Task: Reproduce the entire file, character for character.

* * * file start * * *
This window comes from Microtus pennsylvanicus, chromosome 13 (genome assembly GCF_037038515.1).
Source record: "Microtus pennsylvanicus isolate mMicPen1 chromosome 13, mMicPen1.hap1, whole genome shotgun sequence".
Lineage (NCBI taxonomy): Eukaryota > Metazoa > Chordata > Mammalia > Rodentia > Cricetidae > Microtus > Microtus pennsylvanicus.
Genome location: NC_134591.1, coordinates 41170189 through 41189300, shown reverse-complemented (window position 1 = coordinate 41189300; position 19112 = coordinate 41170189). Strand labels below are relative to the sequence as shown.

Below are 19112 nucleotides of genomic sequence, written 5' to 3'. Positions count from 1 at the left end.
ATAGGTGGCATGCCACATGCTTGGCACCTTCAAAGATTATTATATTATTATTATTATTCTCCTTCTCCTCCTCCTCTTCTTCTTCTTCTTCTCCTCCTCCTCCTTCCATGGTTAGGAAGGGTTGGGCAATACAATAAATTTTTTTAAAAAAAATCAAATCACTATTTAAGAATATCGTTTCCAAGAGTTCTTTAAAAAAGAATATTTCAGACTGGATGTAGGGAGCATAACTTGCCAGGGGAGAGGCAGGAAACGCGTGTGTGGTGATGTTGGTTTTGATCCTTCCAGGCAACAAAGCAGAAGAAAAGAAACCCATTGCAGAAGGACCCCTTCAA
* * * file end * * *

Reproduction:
This window comes from Microtus pennsylvanicus, chromosome 13 (genome assembly GCF_037038515.1).
Source record: "Microtus pennsylvanicus isolate mMicPen1 chromosome 13, mMicPen1.hap1, whole genome shotgun sequence".
Lineage (NCBI taxonomy): Eukaryota > Metazoa > Chordata > Mammalia > Rodentia > Cricetidae > Microtus > Microtus pennsylvanicus.
Genome location: NC_134591.1, coordinates 41170189 through 41189300, shown reverse-complemented (window position 1 = coordinate 41189300; position 19112 = coordinate 41170189). Strand labels below are relative to the sequence as shown.

Below are 19112 nucleotides of genomic sequence, written 5' to 3'. Positions count from 1 at the left end.
ATAGGTGGCATGCCACATGCTTGGCACCTTCAAAGATTATTATATTATTATTATTATTCTCCTTCTCCTCCTCCTCTTCTTCTTCTTCTTCTCCTCCTCCTCCTTCCATGGTTAGGAAGGGTTGGGCAATACAATAAATTTTTTTAAAAAAAATCAAATCACTATTTAAGAATATCGTTTCCAAGAGTTCTTTAAAAAAGAATATTTCAGACTGGATGTAGGGAGCATAACTTGCCAGGGGAGAGGCAGGAAACGCGTGTGTGGTGATGTTGGTTTTGATCCTTCCAGGCAACAAAGCAGAAGAAAAGAAACCCATTGCAGAAGGACCCCTTCAA